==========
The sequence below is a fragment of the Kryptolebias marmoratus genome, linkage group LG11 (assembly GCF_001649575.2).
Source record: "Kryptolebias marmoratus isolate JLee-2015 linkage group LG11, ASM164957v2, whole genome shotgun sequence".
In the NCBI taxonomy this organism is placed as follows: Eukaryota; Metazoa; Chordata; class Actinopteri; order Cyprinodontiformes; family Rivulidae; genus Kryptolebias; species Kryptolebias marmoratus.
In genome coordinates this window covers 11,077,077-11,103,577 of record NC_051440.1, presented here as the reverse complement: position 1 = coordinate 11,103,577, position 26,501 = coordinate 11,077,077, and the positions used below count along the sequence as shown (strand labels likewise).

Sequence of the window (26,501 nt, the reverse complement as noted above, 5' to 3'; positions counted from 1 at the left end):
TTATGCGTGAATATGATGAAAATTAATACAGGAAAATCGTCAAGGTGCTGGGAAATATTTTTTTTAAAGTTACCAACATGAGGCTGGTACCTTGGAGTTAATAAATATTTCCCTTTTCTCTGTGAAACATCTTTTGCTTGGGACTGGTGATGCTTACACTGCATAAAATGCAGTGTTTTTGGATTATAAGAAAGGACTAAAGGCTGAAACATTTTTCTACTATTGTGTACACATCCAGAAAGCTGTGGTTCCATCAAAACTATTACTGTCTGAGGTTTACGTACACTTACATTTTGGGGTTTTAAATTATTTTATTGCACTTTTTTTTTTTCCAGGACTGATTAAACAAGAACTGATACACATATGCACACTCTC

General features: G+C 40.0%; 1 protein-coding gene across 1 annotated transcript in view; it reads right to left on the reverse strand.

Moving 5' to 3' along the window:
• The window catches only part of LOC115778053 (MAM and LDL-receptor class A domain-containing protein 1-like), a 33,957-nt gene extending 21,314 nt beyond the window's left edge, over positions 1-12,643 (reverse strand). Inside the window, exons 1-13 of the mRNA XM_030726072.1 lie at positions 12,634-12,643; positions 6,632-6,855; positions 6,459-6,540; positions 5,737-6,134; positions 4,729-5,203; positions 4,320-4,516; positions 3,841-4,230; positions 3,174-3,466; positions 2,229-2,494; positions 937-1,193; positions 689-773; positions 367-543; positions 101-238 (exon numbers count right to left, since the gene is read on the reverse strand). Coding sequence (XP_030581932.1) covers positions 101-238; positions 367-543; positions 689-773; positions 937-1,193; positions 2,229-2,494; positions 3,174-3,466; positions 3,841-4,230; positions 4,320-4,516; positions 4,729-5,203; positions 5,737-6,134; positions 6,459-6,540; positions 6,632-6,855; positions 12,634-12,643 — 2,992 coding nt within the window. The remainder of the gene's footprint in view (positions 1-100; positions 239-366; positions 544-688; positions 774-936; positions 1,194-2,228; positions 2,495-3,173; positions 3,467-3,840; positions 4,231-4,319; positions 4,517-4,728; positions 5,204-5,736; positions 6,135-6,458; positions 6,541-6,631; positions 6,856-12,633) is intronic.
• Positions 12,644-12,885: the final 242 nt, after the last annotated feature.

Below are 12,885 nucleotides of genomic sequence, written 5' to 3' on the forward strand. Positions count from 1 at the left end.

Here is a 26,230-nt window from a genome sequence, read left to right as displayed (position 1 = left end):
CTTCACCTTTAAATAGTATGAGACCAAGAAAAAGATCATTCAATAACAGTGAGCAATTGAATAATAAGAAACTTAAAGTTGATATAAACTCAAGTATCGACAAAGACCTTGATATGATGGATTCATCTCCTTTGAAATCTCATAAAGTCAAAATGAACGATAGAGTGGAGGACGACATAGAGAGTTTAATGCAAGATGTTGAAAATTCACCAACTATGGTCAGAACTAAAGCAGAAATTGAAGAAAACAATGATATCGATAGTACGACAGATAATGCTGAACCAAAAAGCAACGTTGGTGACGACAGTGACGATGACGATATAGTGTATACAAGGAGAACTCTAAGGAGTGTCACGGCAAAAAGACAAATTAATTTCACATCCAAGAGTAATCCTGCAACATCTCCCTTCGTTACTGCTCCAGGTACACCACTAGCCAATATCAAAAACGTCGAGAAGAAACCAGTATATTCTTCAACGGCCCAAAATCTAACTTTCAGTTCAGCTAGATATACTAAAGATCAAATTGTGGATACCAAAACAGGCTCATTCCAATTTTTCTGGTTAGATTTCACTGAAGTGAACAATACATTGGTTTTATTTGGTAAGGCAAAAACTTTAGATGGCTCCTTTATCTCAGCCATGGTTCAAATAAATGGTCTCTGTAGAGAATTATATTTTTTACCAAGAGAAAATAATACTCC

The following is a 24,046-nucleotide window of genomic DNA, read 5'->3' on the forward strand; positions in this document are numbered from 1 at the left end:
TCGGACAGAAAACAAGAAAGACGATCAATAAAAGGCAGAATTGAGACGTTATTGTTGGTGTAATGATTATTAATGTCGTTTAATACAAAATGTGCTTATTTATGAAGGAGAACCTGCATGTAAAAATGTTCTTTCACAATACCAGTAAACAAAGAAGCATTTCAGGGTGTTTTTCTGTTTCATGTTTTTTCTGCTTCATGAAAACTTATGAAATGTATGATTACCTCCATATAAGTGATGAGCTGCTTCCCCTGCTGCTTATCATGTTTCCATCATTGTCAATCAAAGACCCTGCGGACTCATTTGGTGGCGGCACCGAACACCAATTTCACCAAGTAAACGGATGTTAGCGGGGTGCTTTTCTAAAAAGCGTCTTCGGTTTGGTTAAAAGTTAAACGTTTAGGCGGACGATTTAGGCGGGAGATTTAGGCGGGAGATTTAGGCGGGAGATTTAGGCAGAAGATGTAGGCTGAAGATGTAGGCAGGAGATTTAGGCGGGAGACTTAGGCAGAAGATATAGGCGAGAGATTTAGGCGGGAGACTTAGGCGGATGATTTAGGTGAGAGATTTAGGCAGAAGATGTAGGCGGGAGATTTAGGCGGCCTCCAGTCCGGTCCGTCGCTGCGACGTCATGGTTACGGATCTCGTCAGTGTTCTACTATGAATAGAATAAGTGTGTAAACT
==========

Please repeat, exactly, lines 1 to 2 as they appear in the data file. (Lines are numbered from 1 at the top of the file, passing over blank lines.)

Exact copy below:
The sequence below is a fragment of the Kryptolebias marmoratus genome, linkage group LG11 (assembly GCF_001649575.2).
Source record: "Kryptolebias marmoratus isolate JLee-2015 linkage group LG11, ASM164957v2, whole genome shotgun sequence".